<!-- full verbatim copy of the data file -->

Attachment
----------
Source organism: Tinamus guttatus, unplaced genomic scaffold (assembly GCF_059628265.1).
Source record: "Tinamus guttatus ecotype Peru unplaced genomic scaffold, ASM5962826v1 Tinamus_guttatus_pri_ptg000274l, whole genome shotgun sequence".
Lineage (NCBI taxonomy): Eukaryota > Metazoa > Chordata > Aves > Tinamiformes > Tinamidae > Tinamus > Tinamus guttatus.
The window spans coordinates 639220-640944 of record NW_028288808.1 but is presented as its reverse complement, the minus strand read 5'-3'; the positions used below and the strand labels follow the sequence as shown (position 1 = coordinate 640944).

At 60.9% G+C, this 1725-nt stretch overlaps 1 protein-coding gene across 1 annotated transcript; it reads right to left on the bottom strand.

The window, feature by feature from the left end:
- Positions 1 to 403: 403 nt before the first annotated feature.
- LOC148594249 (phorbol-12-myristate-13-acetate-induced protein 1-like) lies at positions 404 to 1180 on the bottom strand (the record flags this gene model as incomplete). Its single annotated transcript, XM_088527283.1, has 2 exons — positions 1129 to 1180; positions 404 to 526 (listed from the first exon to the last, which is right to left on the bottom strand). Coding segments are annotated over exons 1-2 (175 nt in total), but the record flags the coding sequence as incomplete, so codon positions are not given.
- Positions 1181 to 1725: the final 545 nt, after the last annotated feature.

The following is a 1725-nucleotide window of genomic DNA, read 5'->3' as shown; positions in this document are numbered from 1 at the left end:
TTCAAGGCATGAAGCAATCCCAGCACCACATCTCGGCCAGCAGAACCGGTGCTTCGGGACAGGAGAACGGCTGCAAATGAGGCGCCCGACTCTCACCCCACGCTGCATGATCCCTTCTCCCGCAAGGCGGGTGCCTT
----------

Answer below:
Source organism: Tinamus guttatus, unplaced genomic scaffold (assembly GCF_059628265.1).
Source record: "Tinamus guttatus ecotype Peru unplaced genomic scaffold, ASM5962826v1 Tinamus_guttatus_pri_ptg000274l, whole genome shotgun sequence".
Lineage (NCBI taxonomy): Eukaryota > Metazoa > Chordata > Aves > Tinamiformes > Tinamidae > Tinamus > Tinamus guttatus.
The window spans coordinates 639220-640944 of record NW_028288808.1 but is presented as its reverse complement, the minus strand read 5'-3'; the positions used below and the strand labels follow the sequence as shown (position 1 = coordinate 640944).

At 60.9% G+C, this 1725-nt stretch overlaps 1 protein-coding gene across 1 annotated transcript; it reads right to left on the bottom strand.

The window, feature by feature from the left end:
- Positions 1 to 403: 403 nt before the first annotated feature.
- LOC148594249 (phorbol-12-myristate-13-acetate-induced protein 1-like) lies at positions 404 to 1180 on the bottom strand (the record flags this gene model as incomplete). Its single annotated transcript, XM_088527283.1, has 2 exons — positions 1129 to 1180; positions 404 to 526 (listed from the first exon to the last, which is right to left on the bottom strand). Coding segments are annotated over exons 1-2 (175 nt in total), but the record flags the coding sequence as incomplete, so codon positions are not given.
- Positions 1181 to 1725: the final 545 nt, after the last annotated feature.

The following is a 1725-nucleotide window of genomic DNA, read 5'->3' as shown; positions in this document are numbered from 1 at the left end:
TTCAAGGCATGAAGCAATCCCAGCACCACATCTCGGCCAGCAGAACCGGTGCTTCGGGACAGGAGAACGGCTGCAAATGAGGCGCCCGACTCTCACCCCACGCTGCATGATCCCTTCTCCCGCAAGGCGGGTGCCTT